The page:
While Michael Watkins created a framework that helps leaders evaluate the needs of the organization they will be leading, Ken Blanchard developed a framework, famously known as Situational Leadership, that helps leaders evaluate the development needs of each person the leader is leading.
What I Appreciate About This Framework
I love that the framework emphasizes leaders are servants and developing others is one of the chief responsibilities of a leader. The situational leadership framework challenges leaders to serve each person by adjusting their leadership to each person on the team, based on his or her level of development, instead of asking each person on the team to adjust to the leader.
As Christians, we have been served by our Savior-King who came not to be served but to serve, who took off His kingly garments, and who took on the nature of a servant so He could suffer and die to win our hearts to Himself. Serving others is not distinctly Christian, but Jesus serving us is. And because He has served us, we are now able to follow His example and serve those we lead by adjusting our leadership to them.
How to Use the Framework
Seasoned teachers know that different students benefit from different teaching and learning approaches. Loving parents learn that each child is unique, and they adjust aspects of their parenting to best care for each child. Experienced coaches know that each player is different—they don’t try to treat all the players the same way. And wise leaders know that each person on their team is unique and requires different leadership. To lead each person the same way is to discount each person’s development, experience, stage of life, gifting, and level of commitment. The situational leadership framework helps you think through how to lead and develop each person on your team.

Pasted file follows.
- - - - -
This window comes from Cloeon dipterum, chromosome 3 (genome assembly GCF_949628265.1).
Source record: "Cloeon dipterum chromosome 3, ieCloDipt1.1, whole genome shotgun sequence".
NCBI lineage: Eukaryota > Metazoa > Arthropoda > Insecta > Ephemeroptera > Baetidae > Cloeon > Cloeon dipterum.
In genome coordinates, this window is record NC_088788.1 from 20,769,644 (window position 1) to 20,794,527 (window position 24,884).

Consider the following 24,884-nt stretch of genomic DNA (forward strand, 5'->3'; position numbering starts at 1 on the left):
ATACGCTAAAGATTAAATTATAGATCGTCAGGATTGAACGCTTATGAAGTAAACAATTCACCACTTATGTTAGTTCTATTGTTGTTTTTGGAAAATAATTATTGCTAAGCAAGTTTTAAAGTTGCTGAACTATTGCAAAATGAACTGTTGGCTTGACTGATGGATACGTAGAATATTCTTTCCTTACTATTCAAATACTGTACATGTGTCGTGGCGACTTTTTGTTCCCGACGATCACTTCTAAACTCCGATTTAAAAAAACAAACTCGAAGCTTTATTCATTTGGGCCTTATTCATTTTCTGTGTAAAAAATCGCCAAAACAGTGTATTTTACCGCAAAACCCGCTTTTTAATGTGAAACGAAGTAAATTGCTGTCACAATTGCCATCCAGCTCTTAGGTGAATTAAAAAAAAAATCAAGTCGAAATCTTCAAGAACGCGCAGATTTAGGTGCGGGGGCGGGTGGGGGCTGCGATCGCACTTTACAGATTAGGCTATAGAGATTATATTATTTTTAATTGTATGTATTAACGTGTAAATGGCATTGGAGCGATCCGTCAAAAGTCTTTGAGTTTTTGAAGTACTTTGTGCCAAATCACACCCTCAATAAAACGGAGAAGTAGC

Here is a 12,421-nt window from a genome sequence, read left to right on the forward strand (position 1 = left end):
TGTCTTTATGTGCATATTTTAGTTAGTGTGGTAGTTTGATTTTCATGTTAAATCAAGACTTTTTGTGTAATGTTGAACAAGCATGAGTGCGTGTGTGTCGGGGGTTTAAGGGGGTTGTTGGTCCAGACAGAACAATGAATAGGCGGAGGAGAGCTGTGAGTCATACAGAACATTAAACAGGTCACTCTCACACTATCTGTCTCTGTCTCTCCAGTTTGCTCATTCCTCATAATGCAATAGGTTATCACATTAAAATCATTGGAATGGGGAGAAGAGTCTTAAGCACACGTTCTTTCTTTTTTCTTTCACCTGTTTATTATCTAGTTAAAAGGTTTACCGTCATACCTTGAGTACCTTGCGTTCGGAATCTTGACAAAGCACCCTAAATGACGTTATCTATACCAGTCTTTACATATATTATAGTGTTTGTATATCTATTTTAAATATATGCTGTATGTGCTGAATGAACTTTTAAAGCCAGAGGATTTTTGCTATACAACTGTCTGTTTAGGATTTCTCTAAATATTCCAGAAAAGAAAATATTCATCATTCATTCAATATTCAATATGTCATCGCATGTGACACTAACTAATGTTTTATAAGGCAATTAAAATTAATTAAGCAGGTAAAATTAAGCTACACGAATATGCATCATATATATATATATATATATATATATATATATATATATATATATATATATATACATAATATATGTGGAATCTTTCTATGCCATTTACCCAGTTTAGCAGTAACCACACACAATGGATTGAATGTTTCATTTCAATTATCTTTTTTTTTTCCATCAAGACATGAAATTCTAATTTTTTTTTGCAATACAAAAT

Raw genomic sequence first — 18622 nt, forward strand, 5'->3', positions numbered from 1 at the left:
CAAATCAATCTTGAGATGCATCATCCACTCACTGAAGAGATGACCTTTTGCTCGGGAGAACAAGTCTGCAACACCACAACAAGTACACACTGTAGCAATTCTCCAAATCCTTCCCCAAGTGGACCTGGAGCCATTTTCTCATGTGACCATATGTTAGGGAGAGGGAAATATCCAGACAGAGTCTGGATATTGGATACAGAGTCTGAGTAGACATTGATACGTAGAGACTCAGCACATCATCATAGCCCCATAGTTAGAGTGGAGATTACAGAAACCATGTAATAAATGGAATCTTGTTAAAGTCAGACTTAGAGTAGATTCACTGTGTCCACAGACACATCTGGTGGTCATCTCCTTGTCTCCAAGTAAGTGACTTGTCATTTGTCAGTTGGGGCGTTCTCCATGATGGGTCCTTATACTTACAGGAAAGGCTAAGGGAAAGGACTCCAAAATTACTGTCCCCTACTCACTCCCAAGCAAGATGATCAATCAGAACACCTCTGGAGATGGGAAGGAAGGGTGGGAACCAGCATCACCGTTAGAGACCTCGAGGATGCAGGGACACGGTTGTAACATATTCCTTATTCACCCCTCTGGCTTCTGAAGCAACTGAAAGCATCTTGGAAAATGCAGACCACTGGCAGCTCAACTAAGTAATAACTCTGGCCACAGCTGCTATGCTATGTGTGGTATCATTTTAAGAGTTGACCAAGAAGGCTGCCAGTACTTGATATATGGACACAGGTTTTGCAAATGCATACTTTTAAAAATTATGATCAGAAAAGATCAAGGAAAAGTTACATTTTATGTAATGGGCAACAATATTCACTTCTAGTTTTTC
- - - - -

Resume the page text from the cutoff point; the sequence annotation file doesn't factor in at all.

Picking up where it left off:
- Someone who displays low competence and high commitment needs “directing.”
- Someone who displays low competence and low commitment needs “coaching.”
- Someone who displays high competence and varying commitment needs “supporting.”
- Someone who displays high competence and high commitment needs “delegating.”
Some people need “directive” and hands-on leadership, as a whole or for aspects of their role, because they have not yet proven themselves (low in competence). Some people need “delegating” leadership because they have proven themselves and are fully committed to the mission and values of the team. Bottom line: know each person on your team and adjust your leadership accordingly.
How the Framework Has Helped Me Think
Yes, the framework has helped me lead people differently, but the framework has also helped me discern comments from people who work for leaders who work for me. I have heard people subtly and indirectly say “I am being micromanaged.” How do I know if it is true? How do I know if someone on my team is micromanaging people?
I have learned that someone who is a D1 who thinks he is a D4 will always believe he is being micromanaged. Those who claim their leader is micromanaging them should first take an honest look at their track record. If their execution is less than stellar, their leader is wise to provide more oversight and direction. On the other hand, a leader who treats a high-capacity person who is fully committed to the organization/ministry as a D1 is leading in an unwise manner. That leader needs to be challenged to stop micromanaging. What some may call leadership is sometimes micromanagement, and what others call micromanagement is sometimes leadership. The difference depends on the level of development of the person being led.
The framework has also helped me rationalize the different viewpoints on how many direct reports a leader should have. Some, like the late Jack Welch, believe leaders can manage 12-15 direct reports. Others believe leaders should have 4-6 as a healthy span of care. The answer depends greatly on the development level of the people on the team. If you have healthy D4s, you have a flatter organization. If you are consistently leading D1s, you need a tighter span of care with more layers.